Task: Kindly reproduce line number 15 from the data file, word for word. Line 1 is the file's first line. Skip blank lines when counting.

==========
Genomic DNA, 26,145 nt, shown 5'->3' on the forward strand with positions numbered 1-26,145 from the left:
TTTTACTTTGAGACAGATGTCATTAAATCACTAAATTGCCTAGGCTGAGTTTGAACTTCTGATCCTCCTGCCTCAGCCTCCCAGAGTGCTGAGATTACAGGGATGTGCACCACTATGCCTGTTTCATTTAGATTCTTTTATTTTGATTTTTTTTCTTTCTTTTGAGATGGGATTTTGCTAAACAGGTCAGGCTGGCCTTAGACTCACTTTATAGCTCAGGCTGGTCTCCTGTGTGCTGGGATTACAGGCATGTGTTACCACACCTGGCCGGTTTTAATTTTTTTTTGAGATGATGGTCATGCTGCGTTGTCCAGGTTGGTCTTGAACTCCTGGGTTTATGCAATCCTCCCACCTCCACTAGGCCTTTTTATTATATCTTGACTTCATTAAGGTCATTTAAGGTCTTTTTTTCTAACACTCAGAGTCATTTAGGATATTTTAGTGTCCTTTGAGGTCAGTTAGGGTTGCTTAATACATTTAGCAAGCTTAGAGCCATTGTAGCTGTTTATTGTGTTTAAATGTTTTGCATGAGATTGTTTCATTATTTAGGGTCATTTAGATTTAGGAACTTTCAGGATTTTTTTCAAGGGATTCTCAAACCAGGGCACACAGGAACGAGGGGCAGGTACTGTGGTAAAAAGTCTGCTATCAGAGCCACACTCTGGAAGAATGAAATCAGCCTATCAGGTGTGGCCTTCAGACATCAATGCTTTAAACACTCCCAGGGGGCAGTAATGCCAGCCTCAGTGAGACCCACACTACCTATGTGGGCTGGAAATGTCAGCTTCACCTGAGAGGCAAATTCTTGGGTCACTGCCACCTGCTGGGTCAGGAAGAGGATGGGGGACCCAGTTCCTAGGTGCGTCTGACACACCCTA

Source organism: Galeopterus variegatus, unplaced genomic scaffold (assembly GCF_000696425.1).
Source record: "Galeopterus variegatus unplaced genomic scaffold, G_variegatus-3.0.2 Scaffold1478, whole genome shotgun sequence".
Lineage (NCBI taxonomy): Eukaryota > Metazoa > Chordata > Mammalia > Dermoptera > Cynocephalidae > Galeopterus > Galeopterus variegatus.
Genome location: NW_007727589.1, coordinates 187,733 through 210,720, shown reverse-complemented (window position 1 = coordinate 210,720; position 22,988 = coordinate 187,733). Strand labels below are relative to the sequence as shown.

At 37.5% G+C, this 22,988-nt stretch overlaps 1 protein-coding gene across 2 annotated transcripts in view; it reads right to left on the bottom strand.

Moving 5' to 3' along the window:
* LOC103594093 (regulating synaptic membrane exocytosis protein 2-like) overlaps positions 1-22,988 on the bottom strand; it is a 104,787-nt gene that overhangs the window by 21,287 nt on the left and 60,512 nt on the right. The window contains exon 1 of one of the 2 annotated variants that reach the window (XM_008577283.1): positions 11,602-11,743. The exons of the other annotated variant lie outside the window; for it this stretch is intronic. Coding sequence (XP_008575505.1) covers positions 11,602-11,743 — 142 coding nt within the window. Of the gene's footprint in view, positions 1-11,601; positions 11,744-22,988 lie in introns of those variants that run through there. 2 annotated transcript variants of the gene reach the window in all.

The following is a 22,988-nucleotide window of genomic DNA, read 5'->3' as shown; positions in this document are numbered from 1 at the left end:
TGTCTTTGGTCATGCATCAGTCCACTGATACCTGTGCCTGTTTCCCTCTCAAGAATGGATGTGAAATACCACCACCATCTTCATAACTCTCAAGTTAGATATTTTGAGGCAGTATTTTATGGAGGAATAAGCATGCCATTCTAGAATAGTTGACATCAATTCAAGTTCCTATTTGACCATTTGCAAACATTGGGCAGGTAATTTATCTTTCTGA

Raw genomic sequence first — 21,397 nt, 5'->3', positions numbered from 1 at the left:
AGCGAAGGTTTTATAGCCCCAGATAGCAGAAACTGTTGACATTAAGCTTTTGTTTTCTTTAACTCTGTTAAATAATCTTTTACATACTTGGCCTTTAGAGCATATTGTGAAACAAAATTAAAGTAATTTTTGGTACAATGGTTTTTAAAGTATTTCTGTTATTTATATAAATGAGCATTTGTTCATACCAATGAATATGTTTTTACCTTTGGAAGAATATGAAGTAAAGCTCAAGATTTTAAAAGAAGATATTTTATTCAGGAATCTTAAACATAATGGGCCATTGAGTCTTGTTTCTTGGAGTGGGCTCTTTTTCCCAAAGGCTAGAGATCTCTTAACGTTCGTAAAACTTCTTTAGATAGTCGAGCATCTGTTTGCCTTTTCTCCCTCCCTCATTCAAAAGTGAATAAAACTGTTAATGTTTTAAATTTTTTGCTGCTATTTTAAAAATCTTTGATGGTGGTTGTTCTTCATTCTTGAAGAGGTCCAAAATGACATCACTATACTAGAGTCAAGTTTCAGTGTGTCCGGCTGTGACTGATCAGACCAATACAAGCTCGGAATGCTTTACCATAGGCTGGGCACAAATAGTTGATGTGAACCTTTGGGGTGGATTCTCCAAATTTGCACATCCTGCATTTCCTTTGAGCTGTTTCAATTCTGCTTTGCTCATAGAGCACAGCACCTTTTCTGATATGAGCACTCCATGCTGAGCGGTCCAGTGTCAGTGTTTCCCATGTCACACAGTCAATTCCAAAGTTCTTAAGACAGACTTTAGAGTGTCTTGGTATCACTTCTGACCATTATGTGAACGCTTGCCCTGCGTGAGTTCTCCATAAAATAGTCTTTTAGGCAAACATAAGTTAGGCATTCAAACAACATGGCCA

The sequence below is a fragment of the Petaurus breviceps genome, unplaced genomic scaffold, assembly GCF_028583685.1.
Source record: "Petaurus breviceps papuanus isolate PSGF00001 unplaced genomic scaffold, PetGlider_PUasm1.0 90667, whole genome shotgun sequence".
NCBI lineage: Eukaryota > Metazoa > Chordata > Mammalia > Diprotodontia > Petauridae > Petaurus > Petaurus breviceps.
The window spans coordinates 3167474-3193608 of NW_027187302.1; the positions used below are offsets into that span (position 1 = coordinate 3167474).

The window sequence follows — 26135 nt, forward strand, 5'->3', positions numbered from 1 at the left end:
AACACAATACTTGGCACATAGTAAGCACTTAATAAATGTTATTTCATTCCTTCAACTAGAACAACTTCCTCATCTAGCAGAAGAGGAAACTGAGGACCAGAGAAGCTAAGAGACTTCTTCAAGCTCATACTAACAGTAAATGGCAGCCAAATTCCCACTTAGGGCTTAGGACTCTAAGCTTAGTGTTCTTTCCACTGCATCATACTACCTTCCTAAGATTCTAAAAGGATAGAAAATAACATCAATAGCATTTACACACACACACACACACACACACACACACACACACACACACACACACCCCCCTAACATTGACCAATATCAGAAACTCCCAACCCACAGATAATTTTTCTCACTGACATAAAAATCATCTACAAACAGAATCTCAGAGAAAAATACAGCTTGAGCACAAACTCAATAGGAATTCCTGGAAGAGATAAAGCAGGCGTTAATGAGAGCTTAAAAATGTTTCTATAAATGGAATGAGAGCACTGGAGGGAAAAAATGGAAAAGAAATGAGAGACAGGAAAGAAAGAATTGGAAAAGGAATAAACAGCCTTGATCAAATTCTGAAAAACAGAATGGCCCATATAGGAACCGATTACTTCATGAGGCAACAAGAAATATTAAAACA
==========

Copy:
Source record: "Petaurus breviceps papuanus isolate PSGF00001 unplaced genomic scaffold, PetGlider_PUasm1.0 90667, whole genome shotgun sequence".